Wednesday, October 1, 2014

Grab the powder for God's sake! A food tale of stock and self-forgiveness


images courtesy of and

We've heard it many, many times. It's been preached endlessly by food "experts", chefs, nutritionists, all of them screaming from the TV, online or the newspaper not to buy store-bought stock. "A travesty to real cooking," they scream. "Not real," they yell. "A sodium time bomb," they warn. All true. All very, very true, but yet there's one problem with these warnings. Isn't it somewhat elitist to assume that everyone has the tools, or means to make homemade stock?

Back in my culinary school days, I learned to hone my chopping skills to make stock and all sorts of dishes. I chopped my way through gardens of onions, carrots, celery - the basic mirepoix for making stock. The cut could have been brunoise, if you want to be precise. Paysanne, if you want to be fancy. Or, an irregular, rough chop which is usually perfect for making stock. I quickly got used to perfecting these and other varying chopping methods every class. After a while, it just become part of the routine.

Last weekend, I was making a dish that called for stock. I didn't have any fresh stock on hand, so I reached into the very back of my pantry for something I hadn't seen or used in years. Ready-made stock, just add water. As I said, it hasn't seen the light of day in almost five years, but I knew it would be still be as viable today as it was when I first bought it. That's a little scary to realize, but it's amazing how you can sometimes train your mind to overlook just about anything.

Yes, I could have thawed a few frozen chicken bones from my freezer. I could have pulled out the onions, carrots and celery and started chopping away to make my own stock. God knows it's been drilled into me, but yet, this little thing called laziness, and "want-it-now" syndrome sort of crept in and prompted me to cheat.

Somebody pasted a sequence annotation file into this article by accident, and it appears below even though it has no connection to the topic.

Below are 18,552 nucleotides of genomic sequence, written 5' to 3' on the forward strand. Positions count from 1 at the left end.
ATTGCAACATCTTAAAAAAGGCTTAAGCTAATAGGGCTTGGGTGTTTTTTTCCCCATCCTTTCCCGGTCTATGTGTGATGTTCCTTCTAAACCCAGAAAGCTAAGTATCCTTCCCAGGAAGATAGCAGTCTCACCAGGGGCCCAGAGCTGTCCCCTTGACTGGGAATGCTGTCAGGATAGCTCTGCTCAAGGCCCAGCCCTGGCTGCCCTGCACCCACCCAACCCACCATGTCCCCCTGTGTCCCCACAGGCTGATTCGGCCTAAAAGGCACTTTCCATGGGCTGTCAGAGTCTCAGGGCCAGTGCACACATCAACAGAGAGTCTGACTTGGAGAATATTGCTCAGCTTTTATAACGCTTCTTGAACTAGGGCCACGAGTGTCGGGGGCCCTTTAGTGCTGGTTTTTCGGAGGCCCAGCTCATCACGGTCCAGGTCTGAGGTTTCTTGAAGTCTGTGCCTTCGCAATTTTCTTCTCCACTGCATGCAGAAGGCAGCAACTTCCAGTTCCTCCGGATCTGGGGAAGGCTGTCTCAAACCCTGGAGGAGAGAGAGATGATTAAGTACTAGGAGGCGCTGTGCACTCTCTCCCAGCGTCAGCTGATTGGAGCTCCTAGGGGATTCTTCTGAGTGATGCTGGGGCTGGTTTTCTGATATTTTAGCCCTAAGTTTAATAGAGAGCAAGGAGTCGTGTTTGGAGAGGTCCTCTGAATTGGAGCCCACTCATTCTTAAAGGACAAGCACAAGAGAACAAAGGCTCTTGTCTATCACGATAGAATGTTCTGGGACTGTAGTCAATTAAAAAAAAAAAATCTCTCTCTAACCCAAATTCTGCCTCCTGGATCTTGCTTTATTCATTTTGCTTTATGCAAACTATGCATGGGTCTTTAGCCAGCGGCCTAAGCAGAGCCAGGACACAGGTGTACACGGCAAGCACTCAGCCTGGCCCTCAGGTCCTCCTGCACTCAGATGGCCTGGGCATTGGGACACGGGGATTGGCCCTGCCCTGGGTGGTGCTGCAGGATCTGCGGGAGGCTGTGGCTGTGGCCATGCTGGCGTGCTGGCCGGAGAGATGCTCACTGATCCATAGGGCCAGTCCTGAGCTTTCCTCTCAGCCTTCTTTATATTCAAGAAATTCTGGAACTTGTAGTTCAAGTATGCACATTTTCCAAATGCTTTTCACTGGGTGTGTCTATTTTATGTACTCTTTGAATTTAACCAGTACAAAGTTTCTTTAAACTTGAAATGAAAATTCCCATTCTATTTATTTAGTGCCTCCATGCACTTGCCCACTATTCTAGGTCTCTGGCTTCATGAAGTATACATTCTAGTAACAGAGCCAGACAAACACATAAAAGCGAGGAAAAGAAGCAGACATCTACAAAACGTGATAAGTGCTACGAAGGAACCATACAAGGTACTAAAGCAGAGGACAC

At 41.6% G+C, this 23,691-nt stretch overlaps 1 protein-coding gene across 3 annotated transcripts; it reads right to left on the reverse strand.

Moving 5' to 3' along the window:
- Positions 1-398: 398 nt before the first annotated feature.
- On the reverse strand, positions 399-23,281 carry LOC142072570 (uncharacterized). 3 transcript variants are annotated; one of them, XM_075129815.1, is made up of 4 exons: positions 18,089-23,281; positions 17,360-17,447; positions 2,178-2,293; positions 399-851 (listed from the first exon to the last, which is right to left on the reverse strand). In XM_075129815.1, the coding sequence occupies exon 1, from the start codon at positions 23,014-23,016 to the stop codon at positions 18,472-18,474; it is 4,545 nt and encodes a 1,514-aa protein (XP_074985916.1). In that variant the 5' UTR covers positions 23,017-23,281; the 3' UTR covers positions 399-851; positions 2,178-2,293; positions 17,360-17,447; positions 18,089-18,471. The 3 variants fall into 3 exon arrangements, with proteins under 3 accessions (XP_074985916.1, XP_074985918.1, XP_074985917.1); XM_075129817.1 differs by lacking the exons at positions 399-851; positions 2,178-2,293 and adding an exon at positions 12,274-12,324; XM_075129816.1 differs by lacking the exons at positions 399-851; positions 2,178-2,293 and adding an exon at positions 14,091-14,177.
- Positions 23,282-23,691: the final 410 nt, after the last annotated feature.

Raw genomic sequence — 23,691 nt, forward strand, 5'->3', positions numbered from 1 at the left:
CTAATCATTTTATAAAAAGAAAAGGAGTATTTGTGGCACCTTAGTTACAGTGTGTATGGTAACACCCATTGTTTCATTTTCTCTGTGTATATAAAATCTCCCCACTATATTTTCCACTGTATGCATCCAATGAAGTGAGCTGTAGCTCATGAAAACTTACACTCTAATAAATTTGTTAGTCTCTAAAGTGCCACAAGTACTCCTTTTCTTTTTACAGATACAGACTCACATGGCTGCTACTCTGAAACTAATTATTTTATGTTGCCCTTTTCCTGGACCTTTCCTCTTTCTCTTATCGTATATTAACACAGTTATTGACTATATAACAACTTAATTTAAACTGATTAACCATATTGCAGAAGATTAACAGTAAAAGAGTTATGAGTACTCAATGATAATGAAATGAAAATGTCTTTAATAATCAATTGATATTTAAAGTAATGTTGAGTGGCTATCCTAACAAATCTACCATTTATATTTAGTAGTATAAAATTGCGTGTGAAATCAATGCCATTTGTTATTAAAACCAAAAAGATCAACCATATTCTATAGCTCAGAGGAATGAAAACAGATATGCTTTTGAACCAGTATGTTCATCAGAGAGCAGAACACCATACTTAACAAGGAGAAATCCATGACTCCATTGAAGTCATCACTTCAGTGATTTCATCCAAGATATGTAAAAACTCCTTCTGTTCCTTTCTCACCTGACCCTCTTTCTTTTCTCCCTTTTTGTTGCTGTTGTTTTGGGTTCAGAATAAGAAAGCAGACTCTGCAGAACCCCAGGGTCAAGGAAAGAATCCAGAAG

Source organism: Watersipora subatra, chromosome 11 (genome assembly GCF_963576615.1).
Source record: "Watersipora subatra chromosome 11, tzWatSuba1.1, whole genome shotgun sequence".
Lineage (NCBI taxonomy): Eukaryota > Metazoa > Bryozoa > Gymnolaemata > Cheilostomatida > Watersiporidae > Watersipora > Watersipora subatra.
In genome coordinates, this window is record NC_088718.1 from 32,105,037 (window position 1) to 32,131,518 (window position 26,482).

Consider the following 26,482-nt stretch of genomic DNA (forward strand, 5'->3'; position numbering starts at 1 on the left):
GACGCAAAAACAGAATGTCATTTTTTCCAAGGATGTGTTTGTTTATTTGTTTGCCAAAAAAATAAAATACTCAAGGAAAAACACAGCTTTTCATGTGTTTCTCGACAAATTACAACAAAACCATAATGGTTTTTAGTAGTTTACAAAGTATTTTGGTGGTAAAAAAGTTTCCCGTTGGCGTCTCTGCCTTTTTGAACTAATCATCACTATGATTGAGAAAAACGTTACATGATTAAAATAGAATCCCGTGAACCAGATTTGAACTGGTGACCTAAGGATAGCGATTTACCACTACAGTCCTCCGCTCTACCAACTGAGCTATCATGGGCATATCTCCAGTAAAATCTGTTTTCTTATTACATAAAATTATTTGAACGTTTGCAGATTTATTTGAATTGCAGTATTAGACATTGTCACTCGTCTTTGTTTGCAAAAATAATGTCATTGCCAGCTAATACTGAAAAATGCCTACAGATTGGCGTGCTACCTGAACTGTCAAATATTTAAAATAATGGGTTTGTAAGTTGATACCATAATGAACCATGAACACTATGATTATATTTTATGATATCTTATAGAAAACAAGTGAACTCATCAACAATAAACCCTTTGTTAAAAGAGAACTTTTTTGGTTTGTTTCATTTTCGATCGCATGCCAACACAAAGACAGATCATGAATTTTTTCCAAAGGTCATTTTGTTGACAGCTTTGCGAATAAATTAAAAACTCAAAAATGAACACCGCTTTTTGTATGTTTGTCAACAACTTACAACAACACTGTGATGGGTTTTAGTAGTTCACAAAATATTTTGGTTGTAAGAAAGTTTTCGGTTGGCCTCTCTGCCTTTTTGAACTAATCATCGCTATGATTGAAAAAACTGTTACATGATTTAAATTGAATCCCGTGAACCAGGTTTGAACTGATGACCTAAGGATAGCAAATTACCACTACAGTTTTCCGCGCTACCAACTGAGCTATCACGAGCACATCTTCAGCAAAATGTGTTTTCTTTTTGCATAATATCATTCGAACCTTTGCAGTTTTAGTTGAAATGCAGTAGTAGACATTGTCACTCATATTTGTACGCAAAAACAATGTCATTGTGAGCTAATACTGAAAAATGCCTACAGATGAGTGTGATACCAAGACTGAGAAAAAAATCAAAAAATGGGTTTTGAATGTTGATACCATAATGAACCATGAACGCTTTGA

I could still feel the sweat on my upper lip as I ripped the seal open, and poured the yellow contents into a bowl. Maybe it was the sweat, or maybe it was the steam from the kettle, either way, as I poured the water over the insta-stock, the professional culinary years were raging inside me, questioning what the hell was I doing, when I knew exactly what to do and how long it would take for me to make a 'real' stock. Yet, still I poured and stirred, pretending not to know what I knew I was doing.

I remember a chef telling me in school that he was actually a fan of bouillon cubes. Trust me, I was shocked too. I asked him if he was serious and he said he totally was. He added that it's not exactly a secret for some Chefs to cheat a little when it comes to making stocks or sauces. It's like knowing you can make boeufe bourguignon at home, but grabbing a Big Mac instead. You do it because you can.

Understand that I am absolutely an advocate for making your own stock. Beef, chicken, vegetable, definitely take the time to make it. It enhances your dishes with a serious, non-manufactured flavour. You know exactly what's in it because you made it yourself, and really, it doesn't take as long as you think it would to boil some bones and veg together.

But, if you don't have any on hand and you really need it, I say buy the insta-stock, you know - in case of 'emergency'. Just be sure sure to put in the far back corner of your pantry. Not to hide of course - good heavens no, but simply for safe-keeping.

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